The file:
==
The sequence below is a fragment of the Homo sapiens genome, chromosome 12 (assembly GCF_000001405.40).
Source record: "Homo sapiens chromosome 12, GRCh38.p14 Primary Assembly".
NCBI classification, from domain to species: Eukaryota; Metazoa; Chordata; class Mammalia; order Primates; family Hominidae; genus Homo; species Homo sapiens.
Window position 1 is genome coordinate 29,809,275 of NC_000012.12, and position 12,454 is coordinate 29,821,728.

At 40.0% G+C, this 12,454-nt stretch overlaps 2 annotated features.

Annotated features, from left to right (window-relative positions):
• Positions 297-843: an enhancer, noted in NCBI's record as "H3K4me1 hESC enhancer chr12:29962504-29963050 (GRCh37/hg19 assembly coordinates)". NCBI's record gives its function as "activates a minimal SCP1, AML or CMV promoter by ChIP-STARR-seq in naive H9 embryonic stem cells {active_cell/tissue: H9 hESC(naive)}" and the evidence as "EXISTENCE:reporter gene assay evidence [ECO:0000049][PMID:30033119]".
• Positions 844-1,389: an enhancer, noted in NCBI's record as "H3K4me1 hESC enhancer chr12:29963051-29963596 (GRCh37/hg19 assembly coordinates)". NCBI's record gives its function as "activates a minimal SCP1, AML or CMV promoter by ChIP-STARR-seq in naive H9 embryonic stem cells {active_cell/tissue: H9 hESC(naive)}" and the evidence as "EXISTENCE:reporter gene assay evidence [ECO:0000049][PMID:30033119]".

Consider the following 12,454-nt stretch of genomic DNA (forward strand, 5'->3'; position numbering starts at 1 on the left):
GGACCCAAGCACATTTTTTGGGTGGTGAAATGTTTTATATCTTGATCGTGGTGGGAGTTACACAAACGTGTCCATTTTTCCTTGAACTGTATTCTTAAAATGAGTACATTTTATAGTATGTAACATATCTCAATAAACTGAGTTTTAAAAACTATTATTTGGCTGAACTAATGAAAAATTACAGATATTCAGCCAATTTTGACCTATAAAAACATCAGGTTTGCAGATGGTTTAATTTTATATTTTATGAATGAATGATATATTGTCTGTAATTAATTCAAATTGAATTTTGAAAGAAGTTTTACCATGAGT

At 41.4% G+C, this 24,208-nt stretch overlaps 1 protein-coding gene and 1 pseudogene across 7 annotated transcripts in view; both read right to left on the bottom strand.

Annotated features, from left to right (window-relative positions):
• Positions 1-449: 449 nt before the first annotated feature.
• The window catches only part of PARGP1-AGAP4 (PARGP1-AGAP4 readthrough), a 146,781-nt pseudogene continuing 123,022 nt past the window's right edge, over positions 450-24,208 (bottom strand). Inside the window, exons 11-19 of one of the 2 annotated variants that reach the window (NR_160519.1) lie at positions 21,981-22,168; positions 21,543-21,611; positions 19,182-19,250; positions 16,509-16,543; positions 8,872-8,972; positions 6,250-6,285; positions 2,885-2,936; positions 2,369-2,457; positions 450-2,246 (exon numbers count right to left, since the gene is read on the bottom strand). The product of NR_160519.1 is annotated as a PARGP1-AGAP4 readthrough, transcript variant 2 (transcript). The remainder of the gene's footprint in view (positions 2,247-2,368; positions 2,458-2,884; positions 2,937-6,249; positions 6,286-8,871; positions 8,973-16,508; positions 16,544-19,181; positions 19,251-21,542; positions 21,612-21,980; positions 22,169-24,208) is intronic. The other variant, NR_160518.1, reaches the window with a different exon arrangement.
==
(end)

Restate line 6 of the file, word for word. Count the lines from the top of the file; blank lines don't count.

Annotated features, from left to right (window-relative positions):